By Eniayekan Hope
Recently, an article published by Cinema Shed summarily posits that the National Film and Video Censors Board (NFVCB) were preventing the Hausa language film from getting rated officially, hence couldn’t be released in cinemas. The film however, has seen its run in Zimbabwe where it was met with favourable reviews. So, why is the NFVCB disturbed by this film that paints clear realistic images of insecurity, patriarchy, child marriage, and the psychological trauma experienced by thousands of Nigerians up north? What National interest are they trying to protect by refusing a film that speaks very well to the twinge of its own people? With the current climate following the #EndSars protest and how regulatory bodies are going against ethics to serve the whims of Government officials rather than the people, it is safe to say the NFVCB is towing same lines. This is not the first time that the board has been under scrutiny in the dispensation of its duty as it came under fire for being a tool in the sudden halt of Kayode Kasum’s Sugar Rush screenings at the cinemas citing incomplete approval amidst the rumored EFCC dislike for its portrayal of her image.
The Milkmaid is a soulful film inspired by the two milkmaids on the ten naira note of the Nigerian currency. Written and directed by Daniel Ovbiagele with Danono Media, and shot over a period of three months in Taraba state in 2018, the milkmaid leads the herd. The film explores the plight of Aisha (Anthonieta Kalunta) a Fulani milkmaid caught in the cross-fire of insurgency and extremism in Northern Nigeria where she must search and rescue her younger sister by returning to the camp of her former captors – the terrorist group. It is a fictionalized tale mirroring what could have been the story of the Chibok girls kidnapped by the Boko Haram militant group in 2014. It explores this sad reality through the eyes of women who are often the magnet of these harrowing situations.
The narrative is simple yet complex, written with the much needed care and fragility required in telling a story of this nature. Desmond Ovbiagele proves himself a better storyteller than many supposedly acclaimed masters of the art who are empowered by mediocre audiences. He maintains a narrative tone and picturesque technique that is akin to defining African cinema. He takes his time to build character arc, relationships, conflict and climax that it is easy to spill tea while watching. In an interview with Dangerousminds.net, he renders;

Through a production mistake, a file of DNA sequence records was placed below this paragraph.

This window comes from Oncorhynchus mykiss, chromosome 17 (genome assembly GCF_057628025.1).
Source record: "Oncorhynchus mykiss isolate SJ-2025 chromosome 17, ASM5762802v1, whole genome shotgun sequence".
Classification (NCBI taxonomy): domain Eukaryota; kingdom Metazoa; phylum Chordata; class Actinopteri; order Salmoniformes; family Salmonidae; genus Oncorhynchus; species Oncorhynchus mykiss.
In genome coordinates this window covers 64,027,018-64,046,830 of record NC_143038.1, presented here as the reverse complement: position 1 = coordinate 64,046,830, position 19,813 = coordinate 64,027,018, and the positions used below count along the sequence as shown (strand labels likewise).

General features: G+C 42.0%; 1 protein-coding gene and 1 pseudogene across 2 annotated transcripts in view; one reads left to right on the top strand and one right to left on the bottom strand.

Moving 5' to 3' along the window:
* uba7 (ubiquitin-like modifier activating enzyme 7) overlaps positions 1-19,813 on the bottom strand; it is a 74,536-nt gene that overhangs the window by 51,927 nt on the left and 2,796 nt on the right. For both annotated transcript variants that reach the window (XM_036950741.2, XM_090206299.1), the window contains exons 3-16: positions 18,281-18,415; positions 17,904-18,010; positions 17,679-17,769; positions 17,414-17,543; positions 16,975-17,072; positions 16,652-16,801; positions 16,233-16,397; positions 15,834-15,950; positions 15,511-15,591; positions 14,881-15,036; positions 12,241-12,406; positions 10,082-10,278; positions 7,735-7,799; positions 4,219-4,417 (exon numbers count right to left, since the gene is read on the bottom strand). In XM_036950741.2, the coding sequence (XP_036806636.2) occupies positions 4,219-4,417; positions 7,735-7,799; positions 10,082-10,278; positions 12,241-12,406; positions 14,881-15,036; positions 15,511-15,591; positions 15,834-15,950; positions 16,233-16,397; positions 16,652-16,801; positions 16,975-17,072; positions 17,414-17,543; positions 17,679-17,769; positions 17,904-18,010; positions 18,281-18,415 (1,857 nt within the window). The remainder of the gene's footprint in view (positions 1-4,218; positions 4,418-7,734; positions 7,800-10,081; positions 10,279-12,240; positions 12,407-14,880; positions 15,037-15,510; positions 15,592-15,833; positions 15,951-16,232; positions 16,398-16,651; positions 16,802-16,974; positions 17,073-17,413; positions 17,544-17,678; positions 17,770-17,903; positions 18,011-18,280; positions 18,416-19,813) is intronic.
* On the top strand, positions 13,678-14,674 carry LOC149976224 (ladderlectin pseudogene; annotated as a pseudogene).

“…creatively, I find myself drawn to themes that are of contemporary social relevance. Perhaps it’s because I believe that the medium of film is imbued with such amazing power, and the process of realizing a story can be so incredibly daunting and challenging; therefore one needs to tackle issues that justify all the palaver. And clearly the prevailing insurgency and general insecurity in my immediate environment was a natural candidate for attention…following the much publicized outcry and placard-carrying by presumably well-meaning international celebrities over the abduction of the Chibok girls in 2014, it was rather disheartening to watch the widespread moral indignation steadily (and surprisingly quickly) vaporize to near-total silence (both locally and internationally), even when the atrocities were clearly still being committed, albeit largely to victims from a different demographic, perhaps. And given that literally millions of survivors are currently wasting away in the makeshift camps for internally displaced people (IDPs) that dot the country, their lives at a total dead-end, I guess I felt a burden to use the craft and my privileged position to speak on behalf of those who lack the facility to make themselves heard.”
The honest and authentic performances from the ensemble leave us enthralled, with a riveting debut star performance by Anthonieta Kalunta as Aisha whose quiet yet powerful presence carry us through her journey to save her sister and find redemption in this distressing yet peaceful plateau and culture beautifully captured by cinematographer Yinka Edwards. The film also features popular Kannywood actor Maryam Booth, Gambo Usman Kona and Jamal Ibrahim (Green White Green, Delivery boy) and Patience Okpala.
The film emphasizes the mobilization and brainwashing of children and women into becoming suicide bombers – terrorists, spilling innocent blood, destroying the lives of our fellow compatriots, leaving death and ruins in wake which is very much present today. The Milkmaid is a body of work that the nation and the world need to see. I dare say it stands as a solid contender for Nollywood’s submission for The Oscars and would score high points – critically. It is a reminder about the sordid acts of terrorism by the Boko Haram and terrorist groups all over the world. It conspires to theorize and expose the connection between the Sect and her international terrorist community, highlighting the moles and holes evident in the Nation’s security system in their continued futile attempts to battle the terrorist group up north. This film is timely and must be seen.